Release: Friday, October 4, 2013
Whatever you do, don’t let go. . .
You know, when those first trailers hit theaters circa late July, and the last image is of Sandra Bullock in a space suit doing some somersaults against a void punctuated by dots of light, my reaction — along with those of several other moviegoers at the time — was to just start snickering. That one scene really set itself up for parody. Not to mention, the situation seemed just hopeless, ostensibly impossible to conclude. . . happily, anyway.
In short, my first impression of Alfonso Cuarón’s follow-up to Children of Men wasn’t likely the one he intended. However, my chuckling might be mostly blamed on what the trailers did. Make no mistake — the ones for this film are very, very good. But they do only show part of the real terror that you’re about to witness.
It would certainly seem that on the surface (I know, clever right?), Gravity is a very limited concept. A routine mission turns catastrophic from the unintended effects of a Russian-launched missile that destroys several satellites, and sets this particular crew on a collision course with a wall of space debris just above the Earth’s atmosphere. The crew must find a way to survive — however many of them that may be, and however ridiculous the odds are. That is simply the story we’re given. You could describe the film in one breath.
Good thing you’re only going to have that one breath for the endurance of this 90-minute stress test. The premise may be simplistic, but therein lies both the genius and the reward associated with Cuarón’s sci-fi thriller effort. The most basic of situations, flaws, or missteps that we take (and take for granted) here on earth, under the influence of gravity, instead have dramatic and devastating effects and consequences in space.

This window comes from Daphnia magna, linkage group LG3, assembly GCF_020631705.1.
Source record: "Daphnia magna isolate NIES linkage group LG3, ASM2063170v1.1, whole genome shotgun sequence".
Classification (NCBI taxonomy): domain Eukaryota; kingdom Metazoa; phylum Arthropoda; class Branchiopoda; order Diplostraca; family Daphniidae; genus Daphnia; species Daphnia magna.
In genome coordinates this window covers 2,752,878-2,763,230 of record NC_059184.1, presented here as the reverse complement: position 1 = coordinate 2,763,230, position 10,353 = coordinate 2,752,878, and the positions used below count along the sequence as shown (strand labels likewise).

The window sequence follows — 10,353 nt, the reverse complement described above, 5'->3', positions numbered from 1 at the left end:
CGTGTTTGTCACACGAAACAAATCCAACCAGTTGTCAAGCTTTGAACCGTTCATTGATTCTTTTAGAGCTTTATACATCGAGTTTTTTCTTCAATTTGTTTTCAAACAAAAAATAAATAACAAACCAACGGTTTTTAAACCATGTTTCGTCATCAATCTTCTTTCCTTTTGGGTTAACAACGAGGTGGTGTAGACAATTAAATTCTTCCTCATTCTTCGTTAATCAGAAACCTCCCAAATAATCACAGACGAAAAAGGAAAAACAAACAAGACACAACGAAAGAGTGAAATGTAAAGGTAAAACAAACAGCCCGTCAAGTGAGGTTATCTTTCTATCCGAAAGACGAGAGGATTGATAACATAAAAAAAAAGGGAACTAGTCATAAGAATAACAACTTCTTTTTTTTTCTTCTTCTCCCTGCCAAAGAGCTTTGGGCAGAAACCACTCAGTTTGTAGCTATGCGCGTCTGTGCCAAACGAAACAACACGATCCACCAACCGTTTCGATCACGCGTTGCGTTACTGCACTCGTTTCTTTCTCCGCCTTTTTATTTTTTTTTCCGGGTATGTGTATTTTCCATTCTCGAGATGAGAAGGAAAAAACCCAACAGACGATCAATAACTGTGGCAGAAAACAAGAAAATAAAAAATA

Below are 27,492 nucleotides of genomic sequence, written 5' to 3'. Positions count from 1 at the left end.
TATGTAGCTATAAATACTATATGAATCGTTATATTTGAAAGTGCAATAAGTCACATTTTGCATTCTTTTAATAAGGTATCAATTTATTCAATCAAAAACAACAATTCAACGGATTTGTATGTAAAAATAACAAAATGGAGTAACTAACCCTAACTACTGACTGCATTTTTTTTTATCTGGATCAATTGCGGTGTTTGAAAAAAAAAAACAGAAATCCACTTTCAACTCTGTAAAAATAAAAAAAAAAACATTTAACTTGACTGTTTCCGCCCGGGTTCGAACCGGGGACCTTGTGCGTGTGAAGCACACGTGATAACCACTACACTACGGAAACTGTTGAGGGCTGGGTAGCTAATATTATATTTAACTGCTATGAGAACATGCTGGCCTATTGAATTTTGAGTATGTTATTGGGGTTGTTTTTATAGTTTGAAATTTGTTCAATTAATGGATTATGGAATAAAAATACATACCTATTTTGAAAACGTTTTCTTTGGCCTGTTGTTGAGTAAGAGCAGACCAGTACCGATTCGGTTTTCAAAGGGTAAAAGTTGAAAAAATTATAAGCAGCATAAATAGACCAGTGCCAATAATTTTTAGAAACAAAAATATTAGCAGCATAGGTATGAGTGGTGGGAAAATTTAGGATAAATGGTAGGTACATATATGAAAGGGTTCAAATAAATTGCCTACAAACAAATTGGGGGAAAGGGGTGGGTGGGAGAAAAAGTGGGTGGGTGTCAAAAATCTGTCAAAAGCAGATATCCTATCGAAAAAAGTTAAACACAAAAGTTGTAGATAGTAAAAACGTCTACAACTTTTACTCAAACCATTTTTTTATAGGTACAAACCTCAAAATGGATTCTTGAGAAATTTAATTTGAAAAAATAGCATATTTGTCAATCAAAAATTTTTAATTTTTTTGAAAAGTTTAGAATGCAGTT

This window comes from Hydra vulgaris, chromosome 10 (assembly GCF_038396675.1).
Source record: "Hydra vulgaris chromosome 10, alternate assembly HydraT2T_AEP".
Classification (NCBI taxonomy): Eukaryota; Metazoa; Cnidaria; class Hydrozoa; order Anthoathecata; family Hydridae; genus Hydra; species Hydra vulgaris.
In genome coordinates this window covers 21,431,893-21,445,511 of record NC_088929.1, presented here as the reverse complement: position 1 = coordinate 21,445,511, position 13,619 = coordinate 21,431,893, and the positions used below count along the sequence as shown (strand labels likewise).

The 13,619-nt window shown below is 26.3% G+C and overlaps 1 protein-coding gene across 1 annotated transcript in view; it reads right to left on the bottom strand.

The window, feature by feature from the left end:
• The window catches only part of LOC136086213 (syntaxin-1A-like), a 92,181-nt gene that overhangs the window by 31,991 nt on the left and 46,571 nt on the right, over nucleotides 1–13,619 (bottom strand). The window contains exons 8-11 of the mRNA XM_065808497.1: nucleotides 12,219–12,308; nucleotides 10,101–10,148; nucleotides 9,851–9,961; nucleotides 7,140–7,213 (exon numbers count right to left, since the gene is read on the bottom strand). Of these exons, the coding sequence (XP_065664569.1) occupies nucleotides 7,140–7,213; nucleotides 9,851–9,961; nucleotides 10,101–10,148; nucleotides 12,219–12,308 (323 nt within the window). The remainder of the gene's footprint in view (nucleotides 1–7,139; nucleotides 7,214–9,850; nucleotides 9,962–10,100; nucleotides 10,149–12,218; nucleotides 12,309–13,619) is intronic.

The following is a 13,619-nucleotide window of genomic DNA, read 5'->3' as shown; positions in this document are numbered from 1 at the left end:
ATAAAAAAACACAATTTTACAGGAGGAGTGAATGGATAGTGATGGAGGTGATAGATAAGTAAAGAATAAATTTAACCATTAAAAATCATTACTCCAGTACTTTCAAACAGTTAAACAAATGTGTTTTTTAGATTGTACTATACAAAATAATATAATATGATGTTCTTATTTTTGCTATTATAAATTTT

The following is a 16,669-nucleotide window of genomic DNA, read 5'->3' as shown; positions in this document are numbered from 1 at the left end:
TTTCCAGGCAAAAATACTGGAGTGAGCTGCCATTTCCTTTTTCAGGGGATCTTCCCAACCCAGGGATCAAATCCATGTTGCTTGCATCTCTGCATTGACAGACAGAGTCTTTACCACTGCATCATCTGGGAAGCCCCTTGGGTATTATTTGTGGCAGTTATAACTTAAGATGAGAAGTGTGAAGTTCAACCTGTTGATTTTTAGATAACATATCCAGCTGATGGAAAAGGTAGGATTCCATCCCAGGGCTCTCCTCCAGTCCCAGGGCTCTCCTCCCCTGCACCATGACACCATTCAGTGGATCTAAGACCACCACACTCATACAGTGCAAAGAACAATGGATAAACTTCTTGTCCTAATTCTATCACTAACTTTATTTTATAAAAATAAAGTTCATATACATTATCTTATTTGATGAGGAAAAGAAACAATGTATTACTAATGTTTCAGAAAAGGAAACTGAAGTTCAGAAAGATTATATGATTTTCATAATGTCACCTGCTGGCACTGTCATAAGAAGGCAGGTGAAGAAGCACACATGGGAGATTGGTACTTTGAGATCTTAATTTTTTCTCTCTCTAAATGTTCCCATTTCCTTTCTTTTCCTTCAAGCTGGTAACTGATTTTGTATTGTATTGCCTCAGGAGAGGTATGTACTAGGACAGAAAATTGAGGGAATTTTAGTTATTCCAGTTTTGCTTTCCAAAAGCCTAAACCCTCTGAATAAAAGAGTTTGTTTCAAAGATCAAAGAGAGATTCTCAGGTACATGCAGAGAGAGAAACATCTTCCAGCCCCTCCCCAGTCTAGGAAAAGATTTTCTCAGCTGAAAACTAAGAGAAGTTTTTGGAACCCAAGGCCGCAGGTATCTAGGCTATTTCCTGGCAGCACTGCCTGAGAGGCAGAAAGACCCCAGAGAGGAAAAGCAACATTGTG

From the moment the opening shot is established, be prepared to feel weightless and for your stomach to be in knots from the dizzying heights you’re about to experience. Cuarón and his brilliant camera angles thrust you into the black emptiness surrounding our lonely planet, and similar to how J.J. Abrams managed to convince us that we were all floating in space with the Enterprise, he establishes time and place perfectly — which might sound silly considering that space is more or less stripped of any of the rules and regulations we like to govern our daily lives by on Earth.
Nevertheless, you’re there whether you like it or not, immediately drawn into the lives of these astronauts who are on a seemingly routine mission. We hear them going through procedures with the Command Center in Texas as they service the shuttle. George Clooney’s Matt Kowalski zips around in his spacewalk seat-thingy, ever eager to share the stories he’s acquired having spent many a year in the space program. Sandra Bullock’s medical engineer-turned-astronaut by contrast is a little more reserved and nervous on the job. She’s clearly not as accustomed to having the curvature of Earth as the view out her office/bedroom window. And it’s not like one can really blame her. The sheer scale of this film is more epic than any superhero film has pretended to be in recent years.
What does this film more favors than anything is the staggering attention to detail. From the lack of sound when the shuttle and space station get struck with the debris, to the lack of energy Bullock shows having run out of oxygen in her suit; from the way spits of flame react in zero gravity, to the way equipment rips apart like fine fabric — literally every possible consideration is accounted for here. (When you’re done picking up your jaw, try not to leave too much drool on the floor. Someone else is probably going to be sitting there later.)